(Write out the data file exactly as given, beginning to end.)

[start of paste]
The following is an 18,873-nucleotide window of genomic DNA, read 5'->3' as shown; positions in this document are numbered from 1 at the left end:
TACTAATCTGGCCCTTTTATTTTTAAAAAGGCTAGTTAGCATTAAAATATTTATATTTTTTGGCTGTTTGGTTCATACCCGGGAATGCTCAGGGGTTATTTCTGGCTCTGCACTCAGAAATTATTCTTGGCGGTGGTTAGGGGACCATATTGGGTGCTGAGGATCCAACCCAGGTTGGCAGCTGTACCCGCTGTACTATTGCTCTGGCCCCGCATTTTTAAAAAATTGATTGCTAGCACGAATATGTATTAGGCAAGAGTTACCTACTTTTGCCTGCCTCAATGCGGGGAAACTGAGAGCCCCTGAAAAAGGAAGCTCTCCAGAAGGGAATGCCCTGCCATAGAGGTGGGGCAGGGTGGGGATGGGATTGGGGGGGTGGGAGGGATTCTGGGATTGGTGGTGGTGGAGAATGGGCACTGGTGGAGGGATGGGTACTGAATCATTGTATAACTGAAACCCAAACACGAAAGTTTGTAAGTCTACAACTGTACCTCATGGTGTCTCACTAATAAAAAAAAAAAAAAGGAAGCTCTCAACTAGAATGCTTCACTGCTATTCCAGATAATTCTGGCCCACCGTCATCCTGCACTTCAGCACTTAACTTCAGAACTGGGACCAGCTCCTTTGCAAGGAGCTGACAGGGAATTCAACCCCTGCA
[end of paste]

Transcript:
The following is an 18,873-nucleotide window of genomic DNA, read 5'->3' as shown; positions in this document are numbered from 1 at the left end:
TACTAATCTGGCCCTTTTATTTTTAAAAAGGCTAGTTAGCATTAAAATATTTATATTTTTTGGCTGTTTGGTTCATACCCGGGAATGCTCAGGGGTTATTTCTGGCTCTGCACTCAGAAATTATTCTTGGCGGTGGTTAGGGGACCATATTGGGTGCTGAGGATCCAACCCAGGTTGGCAGCTGTACCCGCTGTACTATTGCTCTGGCCCCGCATTTTTAAAAAATTGATTGCTAGCACGAATATGTATTAGGCAAGAGTTACCTACTTTTGCCTGCCTCAATGCGGGGAAACTGAGAGCCCCTGAAAAAGGAAGCTCTCCAGAAGGGAATGCCCTGCCATAGAGGTGGGGCAGGGTGGGGATGGGATTGGGGGGGTGGGAGGGATTCTGGGATTGGTGGTGGTGGAGAATGGGCACTGGTGGAGGGATGGGTACTGAATCATTGTATAACTGAAACCCAAACACGAAAGTTTGTAAGTCTACAACTGTACCTCATGGTGTCTCACTAATAAAAAAAAAAAAAAGGAAGCTCTCAACTAGAATGCTTCACTGCTATTCCAGATAATTCTGGCCCACCGTCATCCTGCACTTCAGCACTTAACTTCAGAACTGGGACCAGCTCCTTTGCAAGGAGCTGACAGGGAATTCAACCCCTGCA